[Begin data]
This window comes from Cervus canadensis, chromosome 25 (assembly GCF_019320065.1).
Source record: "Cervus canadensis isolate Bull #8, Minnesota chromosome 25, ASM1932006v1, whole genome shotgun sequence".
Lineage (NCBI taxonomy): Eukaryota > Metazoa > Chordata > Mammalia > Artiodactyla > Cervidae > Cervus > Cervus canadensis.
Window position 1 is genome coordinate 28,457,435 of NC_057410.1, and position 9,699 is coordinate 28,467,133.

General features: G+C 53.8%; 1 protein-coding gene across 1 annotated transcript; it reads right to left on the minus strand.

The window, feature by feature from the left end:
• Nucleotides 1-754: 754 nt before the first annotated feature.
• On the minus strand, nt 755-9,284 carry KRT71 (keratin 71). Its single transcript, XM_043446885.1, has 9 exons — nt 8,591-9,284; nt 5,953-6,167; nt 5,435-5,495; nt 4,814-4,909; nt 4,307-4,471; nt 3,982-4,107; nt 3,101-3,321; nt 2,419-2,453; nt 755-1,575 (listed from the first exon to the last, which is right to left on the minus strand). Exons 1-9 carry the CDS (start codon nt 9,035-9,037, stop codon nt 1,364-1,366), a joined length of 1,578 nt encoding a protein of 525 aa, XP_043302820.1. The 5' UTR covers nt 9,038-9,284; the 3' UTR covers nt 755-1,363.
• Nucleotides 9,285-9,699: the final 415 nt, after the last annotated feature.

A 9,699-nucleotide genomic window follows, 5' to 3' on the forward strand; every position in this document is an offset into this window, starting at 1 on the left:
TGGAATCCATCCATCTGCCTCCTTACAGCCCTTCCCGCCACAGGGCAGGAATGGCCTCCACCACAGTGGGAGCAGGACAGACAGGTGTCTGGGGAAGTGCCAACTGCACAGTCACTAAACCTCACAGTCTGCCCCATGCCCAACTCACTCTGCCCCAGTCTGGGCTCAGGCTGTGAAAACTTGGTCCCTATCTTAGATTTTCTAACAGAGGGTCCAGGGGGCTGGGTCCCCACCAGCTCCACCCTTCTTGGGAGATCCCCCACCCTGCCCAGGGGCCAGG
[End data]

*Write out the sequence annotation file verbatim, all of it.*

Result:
This window comes from Cervus canadensis, chromosome 25 (assembly GCF_019320065.1).
Source record: "Cervus canadensis isolate Bull #8, Minnesota chromosome 25, ASM1932006v1, whole genome shotgun sequence".
Lineage (NCBI taxonomy): Eukaryota > Metazoa > Chordata > Mammalia > Artiodactyla > Cervidae > Cervus > Cervus canadensis.
Window position 1 is genome coordinate 28,457,435 of NC_057410.1, and position 9,699 is coordinate 28,467,133.

General features: G+C 53.8%; 1 protein-coding gene across 1 annotated transcript; it reads right to left on the minus strand.

The window, feature by feature from the left end:
• Nucleotides 1-754: 754 nt before the first annotated feature.
• On the minus strand, nt 755-9,284 carry KRT71 (keratin 71). Its single transcript, XM_043446885.1, has 9 exons — nt 8,591-9,284; nt 5,953-6,167; nt 5,435-5,495; nt 4,814-4,909; nt 4,307-4,471; nt 3,982-4,107; nt 3,101-3,321; nt 2,419-2,453; nt 755-1,575 (listed from the first exon to the last, which is right to left on the minus strand). Exons 1-9 carry the CDS (start codon nt 9,035-9,037, stop codon nt 1,364-1,366), a joined length of 1,578 nt encoding a protein of 525 aa, XP_043302820.1. The 5' UTR covers nt 9,038-9,284; the 3' UTR covers nt 755-1,363.
• Nucleotides 9,285-9,699: the final 415 nt, after the last annotated feature.

A 9,699-nucleotide genomic window follows, 5' to 3' on the forward strand; every position in this document is an offset into this window, starting at 1 on the left:
TGGAATCCATCCATCTGCCTCCTTACAGCCCTTCCCGCCACAGGGCAGGAATGGCCTCCACCACAGTGGGAGCAGGACAGACAGGTGTCTGGGGAAGTGCCAACTGCACAGTCACTAAACCTCACAGTCTGCCCCATGCCCAACTCACTCTGCCCCAGTCTGGGCTCAGGCTGTGAAAACTTGGTCCCTATCTTAGATTTTCTAACAGAGGGTCCAGGGGGCTGGGTCCCCACCAGCTCCACCCTTCTTGGGAGATCCCCCACCCTGCCCAGGGGCCAGG